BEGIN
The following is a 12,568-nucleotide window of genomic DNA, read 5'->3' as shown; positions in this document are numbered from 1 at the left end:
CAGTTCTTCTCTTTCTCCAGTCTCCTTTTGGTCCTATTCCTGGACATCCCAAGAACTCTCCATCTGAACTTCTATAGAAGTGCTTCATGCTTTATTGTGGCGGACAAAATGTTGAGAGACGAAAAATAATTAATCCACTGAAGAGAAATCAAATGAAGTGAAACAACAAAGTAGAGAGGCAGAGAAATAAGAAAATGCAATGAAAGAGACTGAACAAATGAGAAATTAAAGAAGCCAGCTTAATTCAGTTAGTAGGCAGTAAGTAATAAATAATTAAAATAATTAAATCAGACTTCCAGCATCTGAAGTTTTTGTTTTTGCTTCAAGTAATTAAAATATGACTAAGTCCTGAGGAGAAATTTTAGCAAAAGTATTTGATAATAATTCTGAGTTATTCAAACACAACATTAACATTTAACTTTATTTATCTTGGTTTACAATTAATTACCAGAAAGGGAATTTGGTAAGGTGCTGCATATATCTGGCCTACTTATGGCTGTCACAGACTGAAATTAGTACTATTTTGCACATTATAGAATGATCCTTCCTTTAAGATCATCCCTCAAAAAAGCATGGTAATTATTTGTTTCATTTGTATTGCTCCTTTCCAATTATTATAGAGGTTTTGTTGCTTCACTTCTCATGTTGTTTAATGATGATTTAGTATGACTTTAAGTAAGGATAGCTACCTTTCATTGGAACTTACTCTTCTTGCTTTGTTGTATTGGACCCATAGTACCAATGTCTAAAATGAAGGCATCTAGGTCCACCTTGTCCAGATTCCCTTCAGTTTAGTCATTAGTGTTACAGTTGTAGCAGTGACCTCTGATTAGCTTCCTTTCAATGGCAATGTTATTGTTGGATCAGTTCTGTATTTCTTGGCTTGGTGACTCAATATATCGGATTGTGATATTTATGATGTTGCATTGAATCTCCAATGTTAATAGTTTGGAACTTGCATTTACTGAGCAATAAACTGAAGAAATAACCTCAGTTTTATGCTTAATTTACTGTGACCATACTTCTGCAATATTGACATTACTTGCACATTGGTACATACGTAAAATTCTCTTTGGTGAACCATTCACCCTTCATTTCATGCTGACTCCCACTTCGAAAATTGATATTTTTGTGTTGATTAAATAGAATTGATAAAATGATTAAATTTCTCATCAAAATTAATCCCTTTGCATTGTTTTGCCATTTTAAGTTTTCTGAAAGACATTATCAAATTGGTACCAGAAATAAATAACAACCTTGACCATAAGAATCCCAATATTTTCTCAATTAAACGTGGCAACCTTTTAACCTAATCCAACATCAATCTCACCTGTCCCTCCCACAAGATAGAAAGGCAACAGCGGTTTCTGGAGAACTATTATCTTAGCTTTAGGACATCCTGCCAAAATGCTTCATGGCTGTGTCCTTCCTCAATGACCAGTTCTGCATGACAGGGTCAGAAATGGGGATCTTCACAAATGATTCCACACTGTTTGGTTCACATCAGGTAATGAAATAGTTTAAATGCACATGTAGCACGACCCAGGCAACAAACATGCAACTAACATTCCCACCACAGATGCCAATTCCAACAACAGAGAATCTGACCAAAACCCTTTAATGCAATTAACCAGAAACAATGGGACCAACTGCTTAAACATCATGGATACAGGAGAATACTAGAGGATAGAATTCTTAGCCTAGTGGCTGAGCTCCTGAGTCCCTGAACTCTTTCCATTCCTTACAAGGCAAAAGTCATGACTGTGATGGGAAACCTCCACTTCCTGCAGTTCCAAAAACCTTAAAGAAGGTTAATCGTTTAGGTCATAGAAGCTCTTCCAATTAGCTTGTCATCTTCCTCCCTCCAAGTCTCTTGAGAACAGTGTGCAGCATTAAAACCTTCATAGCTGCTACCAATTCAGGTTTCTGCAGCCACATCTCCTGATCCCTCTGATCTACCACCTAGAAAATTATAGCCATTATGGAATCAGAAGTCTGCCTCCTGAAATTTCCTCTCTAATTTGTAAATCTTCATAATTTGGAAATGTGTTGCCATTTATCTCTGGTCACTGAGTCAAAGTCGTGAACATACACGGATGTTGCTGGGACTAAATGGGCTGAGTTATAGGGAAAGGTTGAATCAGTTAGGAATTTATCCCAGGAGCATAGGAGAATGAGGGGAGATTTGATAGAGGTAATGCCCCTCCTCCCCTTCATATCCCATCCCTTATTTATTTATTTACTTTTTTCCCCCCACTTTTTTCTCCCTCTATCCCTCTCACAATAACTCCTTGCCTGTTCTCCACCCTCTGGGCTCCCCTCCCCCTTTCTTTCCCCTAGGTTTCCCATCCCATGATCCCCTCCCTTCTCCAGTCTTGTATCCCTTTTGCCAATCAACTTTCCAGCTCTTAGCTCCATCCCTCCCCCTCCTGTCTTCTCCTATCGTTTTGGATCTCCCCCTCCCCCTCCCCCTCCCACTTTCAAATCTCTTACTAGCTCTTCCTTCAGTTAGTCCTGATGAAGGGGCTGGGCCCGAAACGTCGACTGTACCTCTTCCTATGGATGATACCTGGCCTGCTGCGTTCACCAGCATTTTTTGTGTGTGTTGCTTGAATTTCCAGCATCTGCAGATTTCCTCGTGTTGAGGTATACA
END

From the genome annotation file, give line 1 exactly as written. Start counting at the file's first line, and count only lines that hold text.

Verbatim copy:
The following is a 12,568-nucleotide window of genomic DNA, read 5'->3' as shown; positions in this document are numbered from 1 at the left end: